Schelling (in Micromotives and Macrobehavior, Norton, New York, 1978) suggested a simple binary choice model to explain the variation of corruption levels across societies. His basic idea was that the expected profitability of engaging in corruption depends on its prevalence. The key result of the so-called Schelling diagram is the existence of multiple equilibria and a tipping point. The present paper puts Schelling’s essentially static approach into an intertemporal setting. We show how the existence of an unstable interior steady state leads to thresholds such that history alone or history in addition to expectations (or coordination) is necessary to determine the long-run outcome. In contrast to the related literature, which classifies these two cases according to whether the unstable equilibrium is a node or a focus, the actual differentiation is more subtle because even a node can lead to an overlap of solution paths such that the initial conditions alone are insufficient to uniquely determine the competitive equilibrium. Another insight is that a (transiently) cycling competitive equilibrium can dominate the direct and monotonic route to a steady state, even if the direct route is feasible.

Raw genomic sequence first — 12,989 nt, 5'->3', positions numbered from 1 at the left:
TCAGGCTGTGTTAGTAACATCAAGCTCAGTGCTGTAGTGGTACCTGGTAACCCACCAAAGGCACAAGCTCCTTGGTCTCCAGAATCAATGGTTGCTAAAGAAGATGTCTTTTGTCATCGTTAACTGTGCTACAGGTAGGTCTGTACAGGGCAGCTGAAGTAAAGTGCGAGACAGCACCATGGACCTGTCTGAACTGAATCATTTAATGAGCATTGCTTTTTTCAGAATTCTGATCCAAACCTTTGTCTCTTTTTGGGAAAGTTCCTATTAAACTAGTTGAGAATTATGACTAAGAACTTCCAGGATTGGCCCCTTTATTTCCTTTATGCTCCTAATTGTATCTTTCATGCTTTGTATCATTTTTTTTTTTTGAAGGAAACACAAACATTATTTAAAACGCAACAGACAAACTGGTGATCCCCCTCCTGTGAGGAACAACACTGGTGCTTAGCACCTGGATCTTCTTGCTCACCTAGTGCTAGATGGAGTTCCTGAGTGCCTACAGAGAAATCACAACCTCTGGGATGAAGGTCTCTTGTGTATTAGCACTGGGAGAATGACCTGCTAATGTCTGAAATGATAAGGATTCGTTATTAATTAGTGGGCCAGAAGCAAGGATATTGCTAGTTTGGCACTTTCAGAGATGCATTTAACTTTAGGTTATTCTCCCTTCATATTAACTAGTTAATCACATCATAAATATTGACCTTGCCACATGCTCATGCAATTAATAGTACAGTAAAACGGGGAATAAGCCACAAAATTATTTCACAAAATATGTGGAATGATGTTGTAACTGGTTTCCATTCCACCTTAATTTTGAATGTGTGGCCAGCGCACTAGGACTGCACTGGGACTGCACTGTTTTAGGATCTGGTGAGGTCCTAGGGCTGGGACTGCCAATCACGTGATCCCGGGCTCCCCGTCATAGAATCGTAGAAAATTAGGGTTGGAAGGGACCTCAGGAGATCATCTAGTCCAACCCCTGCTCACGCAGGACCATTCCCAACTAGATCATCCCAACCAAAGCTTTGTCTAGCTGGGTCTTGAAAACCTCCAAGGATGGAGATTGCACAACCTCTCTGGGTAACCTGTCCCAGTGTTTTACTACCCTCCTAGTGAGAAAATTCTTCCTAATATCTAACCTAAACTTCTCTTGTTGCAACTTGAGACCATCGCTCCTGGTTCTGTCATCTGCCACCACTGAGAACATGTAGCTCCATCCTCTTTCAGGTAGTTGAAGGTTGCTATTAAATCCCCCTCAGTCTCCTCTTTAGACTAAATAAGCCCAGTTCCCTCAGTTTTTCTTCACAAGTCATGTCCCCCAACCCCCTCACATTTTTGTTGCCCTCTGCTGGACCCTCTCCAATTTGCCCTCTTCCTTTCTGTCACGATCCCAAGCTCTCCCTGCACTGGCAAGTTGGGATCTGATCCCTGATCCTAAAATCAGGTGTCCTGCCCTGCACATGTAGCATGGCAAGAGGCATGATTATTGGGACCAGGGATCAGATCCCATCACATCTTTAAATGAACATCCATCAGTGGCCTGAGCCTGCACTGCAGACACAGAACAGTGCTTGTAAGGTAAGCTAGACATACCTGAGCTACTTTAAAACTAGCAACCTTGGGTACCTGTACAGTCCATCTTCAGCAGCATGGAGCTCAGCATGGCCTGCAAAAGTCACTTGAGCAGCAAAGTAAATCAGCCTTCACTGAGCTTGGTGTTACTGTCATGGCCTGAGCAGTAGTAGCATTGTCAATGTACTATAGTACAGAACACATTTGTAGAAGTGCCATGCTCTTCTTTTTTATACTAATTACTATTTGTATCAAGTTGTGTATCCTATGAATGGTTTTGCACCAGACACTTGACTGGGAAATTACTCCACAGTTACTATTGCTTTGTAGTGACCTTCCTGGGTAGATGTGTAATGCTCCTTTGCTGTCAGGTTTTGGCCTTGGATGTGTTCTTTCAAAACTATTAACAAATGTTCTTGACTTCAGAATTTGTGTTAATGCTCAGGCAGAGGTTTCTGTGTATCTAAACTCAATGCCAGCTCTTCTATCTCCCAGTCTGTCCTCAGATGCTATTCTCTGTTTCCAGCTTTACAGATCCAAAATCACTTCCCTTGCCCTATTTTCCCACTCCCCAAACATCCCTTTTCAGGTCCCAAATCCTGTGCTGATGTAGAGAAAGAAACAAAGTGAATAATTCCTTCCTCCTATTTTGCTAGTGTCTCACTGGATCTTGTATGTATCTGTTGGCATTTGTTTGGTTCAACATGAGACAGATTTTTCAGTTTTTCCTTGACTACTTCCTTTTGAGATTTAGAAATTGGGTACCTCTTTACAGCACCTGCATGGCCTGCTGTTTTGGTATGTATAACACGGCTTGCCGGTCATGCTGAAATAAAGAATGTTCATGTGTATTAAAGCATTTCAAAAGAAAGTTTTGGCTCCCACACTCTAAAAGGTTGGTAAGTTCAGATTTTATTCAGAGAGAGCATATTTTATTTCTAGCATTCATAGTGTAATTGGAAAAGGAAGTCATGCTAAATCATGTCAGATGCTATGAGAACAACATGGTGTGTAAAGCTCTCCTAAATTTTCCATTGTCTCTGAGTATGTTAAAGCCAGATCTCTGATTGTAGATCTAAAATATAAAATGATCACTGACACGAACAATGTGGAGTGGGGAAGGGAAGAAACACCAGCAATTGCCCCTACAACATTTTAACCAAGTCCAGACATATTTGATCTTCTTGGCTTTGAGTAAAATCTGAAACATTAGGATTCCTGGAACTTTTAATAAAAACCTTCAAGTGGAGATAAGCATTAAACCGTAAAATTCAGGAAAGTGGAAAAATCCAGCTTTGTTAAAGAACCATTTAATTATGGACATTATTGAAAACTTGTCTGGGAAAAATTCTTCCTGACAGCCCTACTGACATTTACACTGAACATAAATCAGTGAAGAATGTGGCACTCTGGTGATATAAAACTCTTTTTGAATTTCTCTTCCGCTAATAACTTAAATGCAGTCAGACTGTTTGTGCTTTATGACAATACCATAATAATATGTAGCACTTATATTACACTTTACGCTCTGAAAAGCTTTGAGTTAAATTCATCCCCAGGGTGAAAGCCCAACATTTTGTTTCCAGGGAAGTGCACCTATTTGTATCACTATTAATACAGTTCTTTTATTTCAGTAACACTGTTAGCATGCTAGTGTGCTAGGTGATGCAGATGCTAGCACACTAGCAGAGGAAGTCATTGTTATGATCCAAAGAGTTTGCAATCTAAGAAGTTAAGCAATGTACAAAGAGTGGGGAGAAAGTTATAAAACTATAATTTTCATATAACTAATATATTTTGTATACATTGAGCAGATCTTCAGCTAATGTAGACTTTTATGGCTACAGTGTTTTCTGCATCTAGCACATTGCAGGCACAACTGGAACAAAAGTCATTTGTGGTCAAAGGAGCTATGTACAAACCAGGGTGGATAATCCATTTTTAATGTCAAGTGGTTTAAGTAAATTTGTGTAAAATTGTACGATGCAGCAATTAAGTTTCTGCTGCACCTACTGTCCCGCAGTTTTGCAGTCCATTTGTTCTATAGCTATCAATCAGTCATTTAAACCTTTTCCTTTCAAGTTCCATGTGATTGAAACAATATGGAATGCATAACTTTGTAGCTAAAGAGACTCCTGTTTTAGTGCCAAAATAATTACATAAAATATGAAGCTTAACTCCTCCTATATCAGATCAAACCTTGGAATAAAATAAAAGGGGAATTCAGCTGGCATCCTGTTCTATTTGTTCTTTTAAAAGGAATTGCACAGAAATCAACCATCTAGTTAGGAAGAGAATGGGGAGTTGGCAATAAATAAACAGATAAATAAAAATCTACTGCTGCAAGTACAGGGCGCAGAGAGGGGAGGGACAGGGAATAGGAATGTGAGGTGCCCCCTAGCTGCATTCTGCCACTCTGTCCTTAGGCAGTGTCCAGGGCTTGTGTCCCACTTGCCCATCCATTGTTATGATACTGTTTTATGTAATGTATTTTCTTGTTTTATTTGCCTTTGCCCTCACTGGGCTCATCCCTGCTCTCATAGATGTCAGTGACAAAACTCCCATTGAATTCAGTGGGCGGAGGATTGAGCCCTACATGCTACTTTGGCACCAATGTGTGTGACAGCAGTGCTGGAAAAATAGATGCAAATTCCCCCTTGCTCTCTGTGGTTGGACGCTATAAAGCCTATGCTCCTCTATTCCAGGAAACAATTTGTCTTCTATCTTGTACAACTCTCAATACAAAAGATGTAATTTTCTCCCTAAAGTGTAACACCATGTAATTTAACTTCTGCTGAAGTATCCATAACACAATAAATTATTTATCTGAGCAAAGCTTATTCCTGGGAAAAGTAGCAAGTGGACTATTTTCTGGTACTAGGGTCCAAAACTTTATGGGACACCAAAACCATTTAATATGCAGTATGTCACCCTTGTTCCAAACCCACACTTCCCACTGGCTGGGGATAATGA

- Schelling diagram
- intertemporal competitive equilibria
- history versus expectations